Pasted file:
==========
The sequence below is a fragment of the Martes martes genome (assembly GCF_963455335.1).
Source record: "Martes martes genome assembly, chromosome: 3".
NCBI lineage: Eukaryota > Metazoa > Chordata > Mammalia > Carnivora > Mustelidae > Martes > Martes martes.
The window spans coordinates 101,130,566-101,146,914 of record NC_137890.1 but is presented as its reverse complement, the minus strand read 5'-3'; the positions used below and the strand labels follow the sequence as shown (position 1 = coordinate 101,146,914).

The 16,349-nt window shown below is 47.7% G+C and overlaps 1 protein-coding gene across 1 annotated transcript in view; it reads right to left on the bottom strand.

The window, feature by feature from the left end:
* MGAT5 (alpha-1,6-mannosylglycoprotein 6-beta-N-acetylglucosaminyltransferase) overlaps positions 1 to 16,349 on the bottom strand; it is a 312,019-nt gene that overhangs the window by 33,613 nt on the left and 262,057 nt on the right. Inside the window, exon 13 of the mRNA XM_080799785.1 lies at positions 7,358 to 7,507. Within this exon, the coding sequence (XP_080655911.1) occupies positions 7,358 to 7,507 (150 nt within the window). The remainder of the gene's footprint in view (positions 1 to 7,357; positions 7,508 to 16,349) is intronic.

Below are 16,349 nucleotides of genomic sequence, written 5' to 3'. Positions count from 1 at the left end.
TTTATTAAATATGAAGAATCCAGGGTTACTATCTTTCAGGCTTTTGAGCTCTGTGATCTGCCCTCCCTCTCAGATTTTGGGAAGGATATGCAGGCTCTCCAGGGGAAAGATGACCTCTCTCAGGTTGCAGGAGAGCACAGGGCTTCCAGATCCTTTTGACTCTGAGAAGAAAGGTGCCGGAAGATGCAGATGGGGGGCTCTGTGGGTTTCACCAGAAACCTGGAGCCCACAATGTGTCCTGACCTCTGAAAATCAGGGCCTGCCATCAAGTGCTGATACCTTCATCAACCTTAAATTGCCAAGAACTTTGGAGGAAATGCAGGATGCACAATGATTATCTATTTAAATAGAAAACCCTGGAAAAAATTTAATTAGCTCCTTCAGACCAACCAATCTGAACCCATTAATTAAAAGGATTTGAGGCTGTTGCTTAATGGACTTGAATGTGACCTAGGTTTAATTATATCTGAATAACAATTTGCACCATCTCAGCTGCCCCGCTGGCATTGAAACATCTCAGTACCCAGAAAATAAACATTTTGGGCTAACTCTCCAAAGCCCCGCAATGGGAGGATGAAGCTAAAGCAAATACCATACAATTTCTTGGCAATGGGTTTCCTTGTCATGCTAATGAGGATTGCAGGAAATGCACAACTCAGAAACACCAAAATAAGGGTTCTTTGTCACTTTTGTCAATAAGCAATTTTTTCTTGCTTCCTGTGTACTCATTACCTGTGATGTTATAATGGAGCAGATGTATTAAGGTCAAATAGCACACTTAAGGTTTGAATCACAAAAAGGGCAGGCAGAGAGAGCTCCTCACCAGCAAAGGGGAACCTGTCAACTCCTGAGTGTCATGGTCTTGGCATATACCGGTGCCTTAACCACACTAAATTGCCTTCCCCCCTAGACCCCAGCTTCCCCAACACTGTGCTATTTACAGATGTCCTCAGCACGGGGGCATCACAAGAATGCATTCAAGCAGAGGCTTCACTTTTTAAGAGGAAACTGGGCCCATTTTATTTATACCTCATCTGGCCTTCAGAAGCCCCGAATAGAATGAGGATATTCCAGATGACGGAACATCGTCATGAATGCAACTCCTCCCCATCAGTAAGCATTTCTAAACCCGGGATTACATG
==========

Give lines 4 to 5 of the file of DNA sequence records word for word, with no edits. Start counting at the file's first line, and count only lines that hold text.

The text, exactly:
The window spans coordinates 101,130,566-101,146,914 of record NC_137890.1 but is presented as its reverse complement, the minus strand read 5'-3'; the positions used below and the strand labels follow the sequence as shown (position 1 = coordinate 101,146,914).

The 16,349-nt window shown below is 47.7% G+C and overlaps 1 protein-coding gene across 1 annotated transcript in view; it reads right to left on the bottom strand.